Intel In Costa Rica hbr case study help in exactly the same way, training case studies became increasingly more well-liked in science training.
Life after Intel Image source: In all fairness, the decision was entirely out of the country's hands: Intel has been facing an ever more difficult global environment due to its failure to capitalize on the market for smartphone chipsets, one that is dominated by rivals such as Qualcomm, NVidia and Texas Instruments.
Its attempts at slimming down its operations is therefore more of a reflection of its own struggles rather than a judgement call on Costa Rica's attractiveness as a high-tech production center. Still, the announcement has raised real concerns over the future of Costa Rica's economic model, one that since the mid has focused primarily on high-tech exports and of which Intel was the centerpiece.
Can this model still work without it? Less dependent than it looks At first glance, Costa Rica's dependency on Intel is remarkable.
In comparison, Costa Rica's two traditional exports, bananas and coffee which dominated its trade in the pre-Intel era together accounted for barely 10 percent. Furthermore, microprocessors contributed just over half of the total of Costa Rica's high-tech exports, the rest of which were composed primarily of medical equipment 13 percent of total exports and other mostly IT-related electronic goods.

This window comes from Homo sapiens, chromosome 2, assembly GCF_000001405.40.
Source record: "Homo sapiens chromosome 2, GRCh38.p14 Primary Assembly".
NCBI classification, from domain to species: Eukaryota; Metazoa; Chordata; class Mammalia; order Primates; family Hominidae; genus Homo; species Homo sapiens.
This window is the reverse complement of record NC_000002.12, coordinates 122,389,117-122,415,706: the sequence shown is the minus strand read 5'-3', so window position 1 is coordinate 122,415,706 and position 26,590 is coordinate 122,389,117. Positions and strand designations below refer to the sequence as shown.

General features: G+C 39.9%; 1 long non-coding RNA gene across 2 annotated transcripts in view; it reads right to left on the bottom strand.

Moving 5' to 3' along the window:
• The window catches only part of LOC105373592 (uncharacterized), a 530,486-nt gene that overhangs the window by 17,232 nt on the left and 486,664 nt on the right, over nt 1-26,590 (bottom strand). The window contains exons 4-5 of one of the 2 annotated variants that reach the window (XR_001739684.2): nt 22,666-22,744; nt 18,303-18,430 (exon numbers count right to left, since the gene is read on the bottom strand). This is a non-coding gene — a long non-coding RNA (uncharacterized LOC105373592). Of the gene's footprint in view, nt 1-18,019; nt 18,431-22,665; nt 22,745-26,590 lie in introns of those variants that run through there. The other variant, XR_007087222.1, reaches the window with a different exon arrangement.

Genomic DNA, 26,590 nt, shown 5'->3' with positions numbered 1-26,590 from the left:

On paper at least, the end of microprocessor assembly will instantly rob the country of a fifth of its exports if not more. Yet to say this is a catastrophe is unfounded. First and foremost is the fact that Costa Rica's investment climate has not deteriorated at all because of Intel's decision, and 1, surplus engineers and technicians will be a prized asset for any company wishing to either set up or expand its presence in the country.
A large complaint over the past few years has been that backward linkages between Intel and the rest of the economy have been less than ideal.
This may have been a drawback, but it also means that the negative impact on other firms will be weaker once microchip production ceases. Furthermore, there is a tendency towards forgetting that services account for a large share of exports as well.
More important than just the trade side is the effect of Intel's closure on the external accounts as a whole. It is here where there is even less cause for concern. Even assuming that exports suffer a 20 percent-plus hit, this is partly offset by the high import requirements of microprocessor assembly which will fall too although admittedly at a smaller scale.
Another category that will see significant changes is the income account, which is dominated by the large volume of profit outflows from foreign companies operating in Costa Rica: With lower profits expected from Intel's much downsized operations, Costa Rica's structure income deficit could therefore improve somewhat over the next few years compared to what it would be if Intel had stayed.